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Three months ago I gave you guys a brutally honest peek behind the scenes of my blog life. I committed to doing quarterly recaps for my first year so I wouldn’t forget all the things I’m learning and I can give a real-time picture of the pace it takes to grow a blog. So here’s the culmination of my first 6 months blogging.
These last three months have brought changes in my life that were totally unexpected and crazy. From starting a writing internship at The Penny Hoarder, getting kicked out of our duplex, and buying a house in record time, it’s been a crazy season.
But I’ve been so excited to write this post for you guys. I’ve learned so much through all of it and I want to share info with you that I hope you’ll find valuable.
1. Learn for Free
As a new blogger, I made it my mission to learn something new every week, but courses are expensive and eBooks add up. There’s no shortage of freebie opt-ins for bloggers, a 5-day course on Pinterest here, 7 days to grow your list there. That stuff is great but most of it is the same info wrapped in different packages.
People say you get what you pay for but honestly, you don’t have to pay big bucks to get quality information that will grow your online presence. The secret is podcasts. I’ve gleaned so many great tips from experts in my car or while making dinner it’s amazing. Here are some of my favs:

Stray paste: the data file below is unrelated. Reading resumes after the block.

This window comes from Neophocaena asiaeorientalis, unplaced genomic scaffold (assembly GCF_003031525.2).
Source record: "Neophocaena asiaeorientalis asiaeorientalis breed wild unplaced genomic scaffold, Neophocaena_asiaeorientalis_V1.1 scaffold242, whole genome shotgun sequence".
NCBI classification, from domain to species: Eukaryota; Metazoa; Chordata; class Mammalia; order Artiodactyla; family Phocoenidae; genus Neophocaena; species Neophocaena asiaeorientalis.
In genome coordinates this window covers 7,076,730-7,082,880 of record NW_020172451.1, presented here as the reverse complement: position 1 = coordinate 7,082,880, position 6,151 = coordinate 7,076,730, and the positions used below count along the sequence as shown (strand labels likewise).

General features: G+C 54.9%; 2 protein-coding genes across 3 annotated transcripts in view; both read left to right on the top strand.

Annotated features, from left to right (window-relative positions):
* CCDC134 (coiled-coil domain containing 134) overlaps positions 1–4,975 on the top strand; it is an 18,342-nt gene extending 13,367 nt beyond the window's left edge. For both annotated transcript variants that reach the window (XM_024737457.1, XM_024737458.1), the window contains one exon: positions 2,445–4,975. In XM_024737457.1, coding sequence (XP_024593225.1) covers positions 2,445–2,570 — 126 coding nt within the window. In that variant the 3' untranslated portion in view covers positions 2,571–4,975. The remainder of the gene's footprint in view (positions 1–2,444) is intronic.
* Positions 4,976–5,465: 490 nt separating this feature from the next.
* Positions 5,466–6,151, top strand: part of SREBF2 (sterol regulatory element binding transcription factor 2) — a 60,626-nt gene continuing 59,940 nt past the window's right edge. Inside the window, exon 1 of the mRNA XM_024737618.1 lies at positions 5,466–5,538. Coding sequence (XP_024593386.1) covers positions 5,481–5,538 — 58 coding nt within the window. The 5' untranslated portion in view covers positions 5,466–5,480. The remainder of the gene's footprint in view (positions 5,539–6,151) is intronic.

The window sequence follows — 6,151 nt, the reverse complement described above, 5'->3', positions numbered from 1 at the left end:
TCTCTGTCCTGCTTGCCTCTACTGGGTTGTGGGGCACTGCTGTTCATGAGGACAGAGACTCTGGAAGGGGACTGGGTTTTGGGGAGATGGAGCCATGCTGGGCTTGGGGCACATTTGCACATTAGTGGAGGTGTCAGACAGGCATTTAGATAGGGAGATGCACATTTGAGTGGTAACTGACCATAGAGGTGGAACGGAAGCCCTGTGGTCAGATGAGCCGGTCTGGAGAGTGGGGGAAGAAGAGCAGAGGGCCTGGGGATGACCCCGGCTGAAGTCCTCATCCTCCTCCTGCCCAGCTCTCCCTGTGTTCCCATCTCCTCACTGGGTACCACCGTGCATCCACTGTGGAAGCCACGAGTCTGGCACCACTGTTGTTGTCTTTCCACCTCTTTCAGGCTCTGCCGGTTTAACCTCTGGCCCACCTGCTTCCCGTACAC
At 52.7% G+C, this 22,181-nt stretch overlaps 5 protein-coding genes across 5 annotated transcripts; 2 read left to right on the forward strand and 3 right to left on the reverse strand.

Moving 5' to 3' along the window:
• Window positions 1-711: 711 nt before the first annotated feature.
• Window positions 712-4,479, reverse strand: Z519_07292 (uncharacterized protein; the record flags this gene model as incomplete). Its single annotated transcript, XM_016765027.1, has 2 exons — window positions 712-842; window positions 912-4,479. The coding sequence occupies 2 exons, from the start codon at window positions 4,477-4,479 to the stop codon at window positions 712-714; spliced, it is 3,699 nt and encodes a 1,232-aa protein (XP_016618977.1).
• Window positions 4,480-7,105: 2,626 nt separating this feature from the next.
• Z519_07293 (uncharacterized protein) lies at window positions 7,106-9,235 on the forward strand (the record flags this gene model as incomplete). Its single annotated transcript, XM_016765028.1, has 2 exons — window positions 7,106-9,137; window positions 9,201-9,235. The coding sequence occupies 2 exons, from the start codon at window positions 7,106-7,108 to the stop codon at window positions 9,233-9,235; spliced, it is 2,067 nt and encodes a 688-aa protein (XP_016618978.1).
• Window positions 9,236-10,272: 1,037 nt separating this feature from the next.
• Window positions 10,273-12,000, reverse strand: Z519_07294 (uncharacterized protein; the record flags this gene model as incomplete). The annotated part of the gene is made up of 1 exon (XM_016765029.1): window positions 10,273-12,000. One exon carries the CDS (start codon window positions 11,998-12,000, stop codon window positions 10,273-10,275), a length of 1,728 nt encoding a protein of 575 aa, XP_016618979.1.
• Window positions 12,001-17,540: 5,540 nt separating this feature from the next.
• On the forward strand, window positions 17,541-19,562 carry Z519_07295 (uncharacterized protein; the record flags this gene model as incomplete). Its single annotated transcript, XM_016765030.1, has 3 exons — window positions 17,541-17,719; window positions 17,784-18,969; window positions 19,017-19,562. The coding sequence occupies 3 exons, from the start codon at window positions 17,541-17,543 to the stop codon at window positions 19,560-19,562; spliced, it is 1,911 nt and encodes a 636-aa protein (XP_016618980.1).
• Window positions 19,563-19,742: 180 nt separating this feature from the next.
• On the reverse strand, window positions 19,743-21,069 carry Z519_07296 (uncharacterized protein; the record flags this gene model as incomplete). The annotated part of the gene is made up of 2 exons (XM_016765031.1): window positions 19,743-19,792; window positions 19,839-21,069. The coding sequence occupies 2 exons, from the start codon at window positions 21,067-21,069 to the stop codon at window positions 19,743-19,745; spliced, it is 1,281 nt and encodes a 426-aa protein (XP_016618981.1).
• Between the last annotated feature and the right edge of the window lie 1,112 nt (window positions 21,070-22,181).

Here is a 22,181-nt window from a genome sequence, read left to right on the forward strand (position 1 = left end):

- Online Marketing Made Easy with Amy Porterfield
- Pro Blogger by Darren Rowse
- The Smart Passive Income Podcast by Pat Flynn
- The Side Hustle Show by Nick Loper
I highly recommend listening to podcasts to help grow your blog and business. Whether you’re new or seasoned there’s always someone who knows more than you willing to share his or her wisdom!
2. Respond to Everyone
I’ve always responded to post comments and I’ve recently made it a rule that I’ll respond to every genuine email and social media response I get as well. I’ve noticed as I’ve reached out to influencers in my niche the one I like are the ones who reply to me, not even in depth but just give me the time of day.
I want to respond to everyone because I want to be known as someone who’s available and real. Of course there will come a day where I can’t manage this but for now, making connections with people is a small thing I can do to become the type of blogger I want to be long-term.
3. Be Selective in Guest & Sponsored Posts
In recent weeks requests for guest and sponsored posts on Saving with Spunk have blown up. It’s hard to turn down easy money, and I don’t directly, but I want to make sure the content and voice align with my site.
I’m straight forward in telling PR people the topics I don’t want on my blog and that all links are “nofollow.” Truthfully, any link tied to monetization should be nofollow. It’s good to allow your blog to make money but don’t compromise your baby for that dollar!
Help a Reporter Out is a site where journalists can go to source experts for their articles. Ever wonder how popular bloggers are “as seen on”? It can be as simple as responding to a request on HARO. I’ve been seen on Citi and had a full feature on Student Loan Hero thanks to HARO (and Twitter.)